In turn, it is only because of a life-threatening illness that I discovered the absolute joy that running brings me, at all; a brain tumour, a very long brain surgery from which I might not have woken up, and a very long recovery from that, which triggered a bout of depression, which, after research online, I decided to combat by experimenting with running, having always been, in any case, a very fit outdoors person who loved to hike, cycle, swim and explore.
So when I was told, in hospital, and just two weeks after my crocodile attack, that I had a spot at Leadville, I was completely overjoyed, knowing that I would most likely be able to defer by a year, and placing it in my mind as my number one goal for which to aim in my recovery.
Leadville Trail 100 Run has therefore been constantly in my mind over the last 18 months, as I have crawled my way back up from the almost five months during which I had no use of my hands or arms at all, suffering indescribable levels of constant pain; and since then, as the pain has gradually lessened, and I have worked so hard to build back my strength and fitness. I have talked endlessly about the Leadville Trail 100, constantly referred to it, and trained so hard and well, starting almost from scratch at the end of May last year, and always with this race in my mind.
To participate in it, and finish it, to me will signify and symbolize my joyful celebration of being alive to run it, of still being able to run in spite of the dreadful injuries I suffered, of overcoming a totally impossible situation out on that water, and of having the focus, determination and sheer iron will, to climb my way right back up to the extremely high level of fitness I had in December 2017, which saved my life. I will also with deep gratitude celebrate the life of my beloved friend John who at the age of 90 died as a result of the attack, and who, by helping pull through the water on that fateful day, clinging onto our canoe, contributed to saving my life.
LRS: Your story is a tremendous example of determination. How were you able to “Rise Above” your prior obstacles to get back to the start line of a 100 mile race?
R.M: When I was fighting for my life, with my right arm down the crocodile’s throat, clinging onto my canoe and pulling through the water with my smashed left arm and hand, a thought went through my mind:
If I did manage to survive this, as unlikely as that was, it seemed certain I would lose my right arm. But even without that arm, I reasoned, I would still be able to run!
Miraculously, as it turned out, I didn’t lose it, because the crocodile spat it out!
I was just so grateful to be alive and to know that I would run again, in the ensuing very hard months, and with my first 100 mile race, the Leadville Trail 100, looming large in my mind, and other famous races along the way, which in that first year post croc attack I also could not run due to my injuries, namely the Two Oceans and Comrades ultra marathons, from the outset, I was extremely determined to regain my strength and fitness as fast as it could possibly be done.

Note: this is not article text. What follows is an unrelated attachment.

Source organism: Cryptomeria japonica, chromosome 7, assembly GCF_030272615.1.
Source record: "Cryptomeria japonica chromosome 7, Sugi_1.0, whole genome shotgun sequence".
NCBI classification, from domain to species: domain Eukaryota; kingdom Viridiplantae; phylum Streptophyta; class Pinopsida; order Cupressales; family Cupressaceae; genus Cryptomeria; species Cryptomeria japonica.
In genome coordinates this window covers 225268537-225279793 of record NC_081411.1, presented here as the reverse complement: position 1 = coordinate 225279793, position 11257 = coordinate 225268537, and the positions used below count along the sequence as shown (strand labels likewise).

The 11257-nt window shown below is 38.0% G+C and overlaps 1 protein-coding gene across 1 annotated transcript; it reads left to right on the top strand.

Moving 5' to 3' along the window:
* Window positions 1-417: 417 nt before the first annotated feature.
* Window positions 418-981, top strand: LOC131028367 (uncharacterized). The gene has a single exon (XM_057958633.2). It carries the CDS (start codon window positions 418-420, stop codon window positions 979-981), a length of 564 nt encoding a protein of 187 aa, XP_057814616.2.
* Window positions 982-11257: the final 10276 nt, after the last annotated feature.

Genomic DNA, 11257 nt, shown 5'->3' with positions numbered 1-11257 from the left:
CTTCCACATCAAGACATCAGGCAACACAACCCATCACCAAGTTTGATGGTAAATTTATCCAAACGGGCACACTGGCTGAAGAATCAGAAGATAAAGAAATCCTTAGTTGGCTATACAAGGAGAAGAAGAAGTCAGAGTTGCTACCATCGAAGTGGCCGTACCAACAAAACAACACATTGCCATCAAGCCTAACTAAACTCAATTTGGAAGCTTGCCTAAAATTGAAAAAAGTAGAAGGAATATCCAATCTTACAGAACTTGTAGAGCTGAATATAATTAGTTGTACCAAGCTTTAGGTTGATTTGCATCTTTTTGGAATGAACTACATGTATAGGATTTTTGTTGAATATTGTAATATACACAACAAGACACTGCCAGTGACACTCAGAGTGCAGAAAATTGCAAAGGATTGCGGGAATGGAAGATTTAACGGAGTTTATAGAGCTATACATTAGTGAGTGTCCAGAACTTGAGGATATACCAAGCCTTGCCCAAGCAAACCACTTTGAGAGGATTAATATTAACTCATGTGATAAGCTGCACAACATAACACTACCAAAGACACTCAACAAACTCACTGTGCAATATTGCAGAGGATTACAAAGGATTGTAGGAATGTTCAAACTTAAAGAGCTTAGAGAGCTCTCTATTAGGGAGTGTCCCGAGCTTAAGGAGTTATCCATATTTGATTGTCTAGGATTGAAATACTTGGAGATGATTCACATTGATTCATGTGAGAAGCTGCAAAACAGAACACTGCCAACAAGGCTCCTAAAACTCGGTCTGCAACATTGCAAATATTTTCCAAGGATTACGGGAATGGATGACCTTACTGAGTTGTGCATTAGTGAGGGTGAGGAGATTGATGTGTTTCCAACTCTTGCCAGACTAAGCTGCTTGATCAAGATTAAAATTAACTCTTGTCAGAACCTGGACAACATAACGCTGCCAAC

Thus, from the moment my surgeon gave me permission to walk, accompanied by hospital staff, or anyone else who would assist me, I walked. I was very insistent about this! I was in constant terrible pain and my body was very weak but I just kept walking up and down those hospital corridors as much as it could be done. I was determined not to let my leg muscles atrophy. I spent a month in hospital and I was permitted to walk during the last 12 days.
Once I went home, I had 24 hour nursing care as I could not use my arms and hands at all. The terrible pain continued. Nonetheless, I insisted that my carers take me walking round and round the garden, all in a bid to build my strength back up and prevent wasting of the leg muscles. These walks were very difficult because I had external fixators in my arms and as painful as it was, it had to be done, in my mind, as I had big races ahead of me! And I so wanted to get back to running! The crocodile inflicted a huge injury on my left thigh as well, but luckily, that did not hurt very much and healed really well.
Of course this walking did indeed prevent muscle atrophy and in spite of my arms becoming inevitably very weak, due to their immobilization for the best part of four months, my legs regained strength quite quickly.
After a while, I insisted that these walks became longer and we started going round the blocks in the neighborhood. I got some very funny looks from passers-by with all that metal sticking out of my arms!